What would happen to an orchestra if the conductor wasn’t there – could the musicians cope by themselves? Students will discover in this music lesson.
Demonstrate the basic beat patterns. Have students practice the patterns using pencils or drinking straws as temporary batons. You can play a game where you have one student conduct a pattern and the others have to identify it Practice the beat patterns at different tempos (slow, medium, and fast).
These are all ideas that students can use to learn about the conductor in the orchestra. There is a complete lesson plan on this subject in Our Printable Music Lesson Plans Series
The size of the conducting gestures indicates dynamics (volume): large gestures = loud, small gestures = piano. Conduct a beat pattern and have students count the beats out loud; ask them to get louder and softer as you change the size of your gestures.
Articulation is also indicated by the conductor. Smooth, Flowing Movement indicates Legato, while Sharp, sudden gestures indicate staccato. Show the students these articulations and give students a chance to practice them.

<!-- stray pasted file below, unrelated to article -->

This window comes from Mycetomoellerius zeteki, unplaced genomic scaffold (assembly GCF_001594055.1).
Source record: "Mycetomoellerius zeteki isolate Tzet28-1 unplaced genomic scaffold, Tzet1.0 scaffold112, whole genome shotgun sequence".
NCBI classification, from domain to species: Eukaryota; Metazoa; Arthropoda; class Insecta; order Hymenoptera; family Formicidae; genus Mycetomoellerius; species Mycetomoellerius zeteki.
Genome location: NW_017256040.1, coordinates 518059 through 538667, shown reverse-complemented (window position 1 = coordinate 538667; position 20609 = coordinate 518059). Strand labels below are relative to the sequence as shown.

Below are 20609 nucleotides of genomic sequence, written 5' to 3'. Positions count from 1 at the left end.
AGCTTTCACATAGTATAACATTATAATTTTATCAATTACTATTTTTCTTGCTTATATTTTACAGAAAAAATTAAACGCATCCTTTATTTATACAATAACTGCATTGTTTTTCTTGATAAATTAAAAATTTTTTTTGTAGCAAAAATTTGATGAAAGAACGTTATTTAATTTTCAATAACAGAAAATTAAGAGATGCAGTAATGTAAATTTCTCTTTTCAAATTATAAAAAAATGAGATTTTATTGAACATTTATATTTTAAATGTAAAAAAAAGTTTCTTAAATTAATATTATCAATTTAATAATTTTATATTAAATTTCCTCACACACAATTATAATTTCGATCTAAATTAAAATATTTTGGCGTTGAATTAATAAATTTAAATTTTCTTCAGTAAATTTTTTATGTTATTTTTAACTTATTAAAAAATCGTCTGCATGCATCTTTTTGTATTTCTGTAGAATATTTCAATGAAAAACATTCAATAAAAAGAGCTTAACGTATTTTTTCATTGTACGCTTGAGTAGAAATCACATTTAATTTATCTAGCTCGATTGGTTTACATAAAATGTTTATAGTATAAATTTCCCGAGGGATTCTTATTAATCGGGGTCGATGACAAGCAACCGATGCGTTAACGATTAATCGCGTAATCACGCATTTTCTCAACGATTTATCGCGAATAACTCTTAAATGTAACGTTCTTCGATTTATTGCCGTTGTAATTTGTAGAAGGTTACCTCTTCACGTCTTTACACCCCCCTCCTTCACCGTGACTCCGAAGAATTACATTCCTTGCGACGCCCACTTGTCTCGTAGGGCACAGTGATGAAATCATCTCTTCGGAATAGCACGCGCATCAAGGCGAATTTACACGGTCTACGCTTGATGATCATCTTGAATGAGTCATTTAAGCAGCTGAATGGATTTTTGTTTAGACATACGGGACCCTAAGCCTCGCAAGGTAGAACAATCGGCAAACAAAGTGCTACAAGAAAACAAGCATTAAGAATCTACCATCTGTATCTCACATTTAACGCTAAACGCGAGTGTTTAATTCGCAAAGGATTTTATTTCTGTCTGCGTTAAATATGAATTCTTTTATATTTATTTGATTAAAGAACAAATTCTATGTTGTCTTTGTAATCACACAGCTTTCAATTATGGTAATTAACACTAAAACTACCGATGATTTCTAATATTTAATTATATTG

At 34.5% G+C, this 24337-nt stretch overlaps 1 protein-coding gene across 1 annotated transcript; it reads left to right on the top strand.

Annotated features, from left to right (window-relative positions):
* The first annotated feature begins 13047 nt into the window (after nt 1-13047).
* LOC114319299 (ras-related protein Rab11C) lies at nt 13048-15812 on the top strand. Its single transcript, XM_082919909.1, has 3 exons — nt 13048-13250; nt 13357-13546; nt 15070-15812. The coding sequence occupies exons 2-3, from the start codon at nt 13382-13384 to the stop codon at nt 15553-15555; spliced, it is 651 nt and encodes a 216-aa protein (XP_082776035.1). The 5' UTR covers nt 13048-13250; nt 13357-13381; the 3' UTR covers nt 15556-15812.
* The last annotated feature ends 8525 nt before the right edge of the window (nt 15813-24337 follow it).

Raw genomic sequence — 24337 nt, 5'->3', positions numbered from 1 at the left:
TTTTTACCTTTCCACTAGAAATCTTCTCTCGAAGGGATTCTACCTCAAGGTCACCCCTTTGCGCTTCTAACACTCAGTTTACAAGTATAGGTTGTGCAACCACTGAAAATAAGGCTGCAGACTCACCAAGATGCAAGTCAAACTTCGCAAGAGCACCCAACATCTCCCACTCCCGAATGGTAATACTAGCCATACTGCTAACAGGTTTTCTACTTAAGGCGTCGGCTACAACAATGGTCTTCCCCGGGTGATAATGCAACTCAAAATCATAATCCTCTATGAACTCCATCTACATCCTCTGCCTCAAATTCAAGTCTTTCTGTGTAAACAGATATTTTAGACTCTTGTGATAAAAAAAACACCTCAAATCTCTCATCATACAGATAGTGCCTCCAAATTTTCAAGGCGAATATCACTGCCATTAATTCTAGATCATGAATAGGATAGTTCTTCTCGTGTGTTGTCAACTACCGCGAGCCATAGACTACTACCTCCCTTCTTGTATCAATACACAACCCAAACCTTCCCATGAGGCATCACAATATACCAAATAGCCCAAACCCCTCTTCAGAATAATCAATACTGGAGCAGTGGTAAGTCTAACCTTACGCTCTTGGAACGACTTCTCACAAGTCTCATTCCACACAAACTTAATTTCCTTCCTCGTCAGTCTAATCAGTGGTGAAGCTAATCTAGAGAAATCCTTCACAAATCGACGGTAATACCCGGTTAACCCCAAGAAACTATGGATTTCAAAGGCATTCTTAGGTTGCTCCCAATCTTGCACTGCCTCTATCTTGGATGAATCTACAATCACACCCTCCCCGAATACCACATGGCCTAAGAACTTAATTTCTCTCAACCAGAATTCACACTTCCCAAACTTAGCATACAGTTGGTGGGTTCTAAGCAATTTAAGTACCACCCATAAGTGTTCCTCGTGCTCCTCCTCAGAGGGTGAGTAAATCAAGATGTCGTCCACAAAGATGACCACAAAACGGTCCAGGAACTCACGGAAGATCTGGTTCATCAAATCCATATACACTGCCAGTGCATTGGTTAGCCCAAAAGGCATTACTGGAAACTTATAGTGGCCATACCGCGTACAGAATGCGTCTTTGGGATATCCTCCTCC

Conductors strive to convey the emotion or mood of the music. Ask selected students to convey a particular emotion (e.g., energetic, gloomy, angry, enjoyable, loving, etc.) while conducting a beat pattern. Have the students guess what emotion is being played.
Listen to pieces of music and have students conduct along with them. Folk songs or other familiar melodies could be a good place to start. To practice two beat in bar time, use a march; for triple time, use a waltz; for quadruple time, use any of a huge variety of music.
Watch a video of a conductor conducting an orchestra. Can the students recognize particular beat patterns and techniques for expression, dynamics and articulation? Can students identify the various orchestral families and instruments?